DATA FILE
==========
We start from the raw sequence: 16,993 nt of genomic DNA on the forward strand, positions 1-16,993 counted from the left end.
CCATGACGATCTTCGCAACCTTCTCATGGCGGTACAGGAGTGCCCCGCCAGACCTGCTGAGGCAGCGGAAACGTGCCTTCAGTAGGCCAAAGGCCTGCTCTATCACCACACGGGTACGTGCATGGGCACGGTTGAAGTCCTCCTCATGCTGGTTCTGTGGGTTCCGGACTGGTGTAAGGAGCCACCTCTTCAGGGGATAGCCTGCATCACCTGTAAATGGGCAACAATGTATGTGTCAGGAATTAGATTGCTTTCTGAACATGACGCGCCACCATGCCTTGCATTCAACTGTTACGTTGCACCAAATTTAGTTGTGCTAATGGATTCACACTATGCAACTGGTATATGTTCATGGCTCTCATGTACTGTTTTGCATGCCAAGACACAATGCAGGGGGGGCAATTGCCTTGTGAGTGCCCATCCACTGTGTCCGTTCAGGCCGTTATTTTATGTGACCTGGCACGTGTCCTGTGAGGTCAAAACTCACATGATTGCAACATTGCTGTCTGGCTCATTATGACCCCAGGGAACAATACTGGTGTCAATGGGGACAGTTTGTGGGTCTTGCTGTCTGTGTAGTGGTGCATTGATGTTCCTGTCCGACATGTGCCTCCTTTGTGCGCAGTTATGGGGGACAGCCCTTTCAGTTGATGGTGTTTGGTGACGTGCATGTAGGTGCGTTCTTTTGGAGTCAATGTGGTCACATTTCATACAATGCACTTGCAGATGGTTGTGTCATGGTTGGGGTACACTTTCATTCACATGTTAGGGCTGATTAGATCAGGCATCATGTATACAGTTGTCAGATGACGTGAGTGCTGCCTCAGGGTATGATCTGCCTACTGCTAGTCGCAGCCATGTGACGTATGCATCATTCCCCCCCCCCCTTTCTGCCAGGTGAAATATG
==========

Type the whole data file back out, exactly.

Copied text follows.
We start from the raw sequence: 16,993 nt of genomic DNA on the forward strand, positions 1-16,993 counted from the left end.
CCATGACGATCTTCGCAACCTTCTCATGGCGGTACAGGAGTGCCCCGCCAGACCTGCTGAGGCAGCGGAAACGTGCCTTCAGTAGGCCAAAGGCCTGCTCTATCACCACACGGGTACGTGCATGGGCACGGTTGAAGTCCTCCTCATGCTGGTTCTGTGGGTTCCGGACTGGTGTAAGGAGCCACCTCTTCAGGGGATAGCCTGCATCACCTGTAAATGGGCAACAATGTATGTGTCAGGAATTAGATTGCTTTCTGAACATGACGCGCCACCATGCCTTGCATTCAACTGTTACGTTGCACCAAATTTAGTTGTGCTAATGGATTCACACTATGCAACTGGTATATGTTCATGGCTCTCATGTACTGTTTTGCATGCCAAGACACAATGCAGGGGGGGCAATTGCCTTGTGAGTGCCCATCCACTGTGTCCGTTCAGGCCGTTATTTTATGTGACCTGGCACGTGTCCTGTGAGGTCAAAACTCACATGATTGCAACATTGCTGTCTGGCTCATTATGACCCCAGGGAACAATACTGGTGTCAATGGGGACAGTTTGTGGGTCTTGCTGTCTGTGTAGTGGTGCATTGATGTTCCTGTCCGACATGTGCCTCCTTTGTGCGCAGTTATGGGGGACAGCCCTTTCAGTTGATGGTGTTTGGTGACGTGCATGTAGGTGCGTTCTTTTGGAGTCAATGTGGTCACATTTCATACAATGCACTTGCAGATGGTTGTGTCATGGTTGGGGTACACTTTCATTCACATGTTAGGGCTGATTAGATCAGGCATCATGTATACAGTTGTCAGATGACGTGAGTGCTGCCTCAGGGTATGATCTGCCTACTGCTAGTCGCAGCCATGTGACGTATGCATCATTCCCCCCCCCCCTTTCTGCCAGGTGAAATATG